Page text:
THON: Breathtaking Opportunities Disguised as Insoluble Problems

This weekend thousands of Penn State students will finish a year of work with a weekend of dancing. THON is the largest student-run charity in the world, and annually raises tens of millions of dollars to support families of children with pediatric cancer, helping to both cover their costs and advance research. While my children have thankfully not had to fight that battle, I have benefited from the work of THON. So, this is my letter of thanks.

A few years ago, I read a speech by Dennis Barry, President and CEO of Moses Cone Health System. At that time, he was being formally installed as chairman of the American Hospital Association.  In his closing he quotes the author, John Gardner, who wrote, “What we have before us are some breathtaking opportunities disguised as insoluble problems.”

Let me tell you my story about insoluble problems.  Not long after I started working at Penn State, my wife, Allison, and I decided to start a family.  Unfortunately, it took us almost 6 years to accomplish that.  But, at Christmas in 1995, we happily told my parents that we were expecting.  The next few months were crazy, as we began planning the next part of our life.  It became crazier when my father suffered a heart attack and died in March, never getting the chance to see my children. Six weeks later on a Monday night in May, less than a week before Mother’s Day, my wife and I went to our first childbirthing class, to prepare for our due date in July. Just 30 hours later, the world turned even more upside down, when my wife went into preterm labor.

We rushed to the hospital where the doctors and nurses first tried to stop her labor, and then, recognizing the futility, prepared for delivery.  That evening, my daughter, Caroline, was born, weighing 4 pounds and 3 ounces.  The nurses quickly rushed her away, and the doctor sat to talk with my wife and me.  He explained that he wanted to prepare us because in the delivery room, he had noticed some congenital malformations, and saw that Caroline was quickly having trouble breathing.  He indicated that we should expect her to need some care at the Neonatal Intensive Care Unit (NICU) in Hershey, and he had already called for the LifeLion helicopter.

We then all joined the nurses in the maternity unit, as we waited for the helicopter.  The doctor and nurses were doing everything they could to help Caroline breath, but were not having great success.  X-rays indicated that her right lung was not inflating, and they considered trying to operate before the flight to attempt to address a lung collapse.  In the end, they decided to continue to provide ventilation support during the flight, and allow the Hershey NICU physicians to assess her condition.  My wife and I gave Caroline a kiss, never knowing whether we would see her alive again, and watched the LifeLion depart.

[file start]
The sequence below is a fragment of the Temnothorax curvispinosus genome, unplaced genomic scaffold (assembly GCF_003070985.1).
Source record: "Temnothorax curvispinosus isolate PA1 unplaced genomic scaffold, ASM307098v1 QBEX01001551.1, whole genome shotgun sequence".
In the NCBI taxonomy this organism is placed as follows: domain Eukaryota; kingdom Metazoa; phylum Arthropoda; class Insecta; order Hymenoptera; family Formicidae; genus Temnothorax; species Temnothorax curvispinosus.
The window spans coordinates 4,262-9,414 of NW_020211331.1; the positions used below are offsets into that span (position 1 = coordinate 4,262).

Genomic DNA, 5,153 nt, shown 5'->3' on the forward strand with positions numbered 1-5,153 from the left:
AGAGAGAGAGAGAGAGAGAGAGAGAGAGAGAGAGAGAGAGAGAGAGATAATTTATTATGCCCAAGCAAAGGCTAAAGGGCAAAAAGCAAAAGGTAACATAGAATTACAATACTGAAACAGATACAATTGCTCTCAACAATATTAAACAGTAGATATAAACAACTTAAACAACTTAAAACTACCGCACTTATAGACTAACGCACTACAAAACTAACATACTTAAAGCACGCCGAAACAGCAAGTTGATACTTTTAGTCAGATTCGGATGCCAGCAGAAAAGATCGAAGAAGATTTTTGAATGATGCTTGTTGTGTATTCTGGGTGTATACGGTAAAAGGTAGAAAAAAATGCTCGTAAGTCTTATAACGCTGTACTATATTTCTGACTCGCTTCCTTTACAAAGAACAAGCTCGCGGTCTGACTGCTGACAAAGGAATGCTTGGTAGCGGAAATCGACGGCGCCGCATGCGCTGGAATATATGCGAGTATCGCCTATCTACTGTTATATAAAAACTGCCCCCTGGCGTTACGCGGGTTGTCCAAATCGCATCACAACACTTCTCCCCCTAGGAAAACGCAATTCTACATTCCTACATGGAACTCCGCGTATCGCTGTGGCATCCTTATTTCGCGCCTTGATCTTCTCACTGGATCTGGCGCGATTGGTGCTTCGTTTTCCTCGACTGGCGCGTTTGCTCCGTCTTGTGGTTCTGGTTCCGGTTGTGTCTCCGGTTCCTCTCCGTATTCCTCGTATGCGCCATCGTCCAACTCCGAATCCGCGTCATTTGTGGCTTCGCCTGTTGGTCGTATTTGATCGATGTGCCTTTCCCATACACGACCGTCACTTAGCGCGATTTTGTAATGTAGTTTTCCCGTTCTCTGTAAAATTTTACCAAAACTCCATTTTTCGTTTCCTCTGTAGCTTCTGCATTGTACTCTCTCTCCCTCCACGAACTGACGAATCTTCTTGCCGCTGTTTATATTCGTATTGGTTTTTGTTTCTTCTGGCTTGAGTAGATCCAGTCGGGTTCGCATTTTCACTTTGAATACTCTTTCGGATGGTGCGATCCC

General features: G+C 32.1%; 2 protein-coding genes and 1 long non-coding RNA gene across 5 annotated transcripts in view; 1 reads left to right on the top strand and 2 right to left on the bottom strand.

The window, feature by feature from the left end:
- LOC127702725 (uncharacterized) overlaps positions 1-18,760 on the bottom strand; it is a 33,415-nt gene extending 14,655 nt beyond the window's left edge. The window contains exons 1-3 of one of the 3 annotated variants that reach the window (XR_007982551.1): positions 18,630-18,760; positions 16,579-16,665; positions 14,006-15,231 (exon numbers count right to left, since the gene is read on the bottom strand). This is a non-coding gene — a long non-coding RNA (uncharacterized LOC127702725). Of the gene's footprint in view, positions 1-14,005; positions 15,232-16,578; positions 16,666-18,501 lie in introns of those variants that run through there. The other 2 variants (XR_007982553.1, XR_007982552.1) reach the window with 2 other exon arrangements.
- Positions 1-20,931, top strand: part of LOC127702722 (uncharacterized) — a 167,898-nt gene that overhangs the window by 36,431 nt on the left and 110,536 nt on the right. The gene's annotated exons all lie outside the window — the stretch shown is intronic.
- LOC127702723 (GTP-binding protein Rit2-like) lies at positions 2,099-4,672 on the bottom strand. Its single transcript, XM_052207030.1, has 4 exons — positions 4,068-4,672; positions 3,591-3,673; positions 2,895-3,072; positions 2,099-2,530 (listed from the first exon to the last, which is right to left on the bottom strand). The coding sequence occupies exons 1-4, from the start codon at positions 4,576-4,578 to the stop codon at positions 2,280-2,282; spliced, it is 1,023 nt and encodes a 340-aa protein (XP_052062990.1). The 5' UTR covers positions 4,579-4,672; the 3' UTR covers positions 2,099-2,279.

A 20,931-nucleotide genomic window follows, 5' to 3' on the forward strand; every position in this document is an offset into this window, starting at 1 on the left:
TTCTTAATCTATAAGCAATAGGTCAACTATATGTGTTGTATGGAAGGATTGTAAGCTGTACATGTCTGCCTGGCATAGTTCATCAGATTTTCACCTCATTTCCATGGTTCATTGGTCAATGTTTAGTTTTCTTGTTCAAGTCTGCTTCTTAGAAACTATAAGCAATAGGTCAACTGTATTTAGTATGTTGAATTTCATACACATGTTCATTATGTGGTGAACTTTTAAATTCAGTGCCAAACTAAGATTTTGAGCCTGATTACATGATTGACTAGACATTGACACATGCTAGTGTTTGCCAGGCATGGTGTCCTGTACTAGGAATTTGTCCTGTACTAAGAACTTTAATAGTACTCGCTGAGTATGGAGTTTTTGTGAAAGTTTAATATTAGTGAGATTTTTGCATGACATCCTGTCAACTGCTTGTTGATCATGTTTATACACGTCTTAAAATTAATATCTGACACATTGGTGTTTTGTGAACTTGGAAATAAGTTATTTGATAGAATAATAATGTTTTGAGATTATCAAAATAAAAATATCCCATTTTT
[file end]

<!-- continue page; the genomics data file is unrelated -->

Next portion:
While the hospital did final assessments on Allison, we waited to get word from Hershey Medical Center.  Finally, around 2 AM, the NICU doctor called us.  We were lucky that no effort was made to operate on Caroline’s collapsed lung, he told us. There was no lung.  Caroline was born with only a single lung, and the operation to inflate the absent lung almost surely would have killed her.  We asked the doctor what her chances for survival were.  All he would say is that he thought we should try to get to Hershey as quickly as we could.

Following a nerve-wracking drive, we arrived at the Hershey NICU, received instructions on how to scrub our hands so that we could enter the unit, and a nurse escorted us back to Caroline’s “bed”.  Her lung was so weak, she was hooked to a high frequency ventilator, pushes little pulses of air into multiple times per second.  Her body shook with each pulse, but she knew little of this, as the doctors had sedated her heavily.  They explained to us that the HFV system was the only way they were able to stabilize her oxygen levels until (and if) her lung could grow stronger.  They ran through a list of other things they had found—a congenital malformation of her spine and ribs; a complete absence of any cardio-pulmonary system on her left side-no lung, no veins, no arteries; this was leading to pulmonary hypertension, because all of her blood flow was going to one lung, rather than being divided among two. They explained that it was not unusual for these things to be accompanied by other problems—poor kidney function, other organ malformations.  That evening, we had Caroline baptized by the hospital chaplain.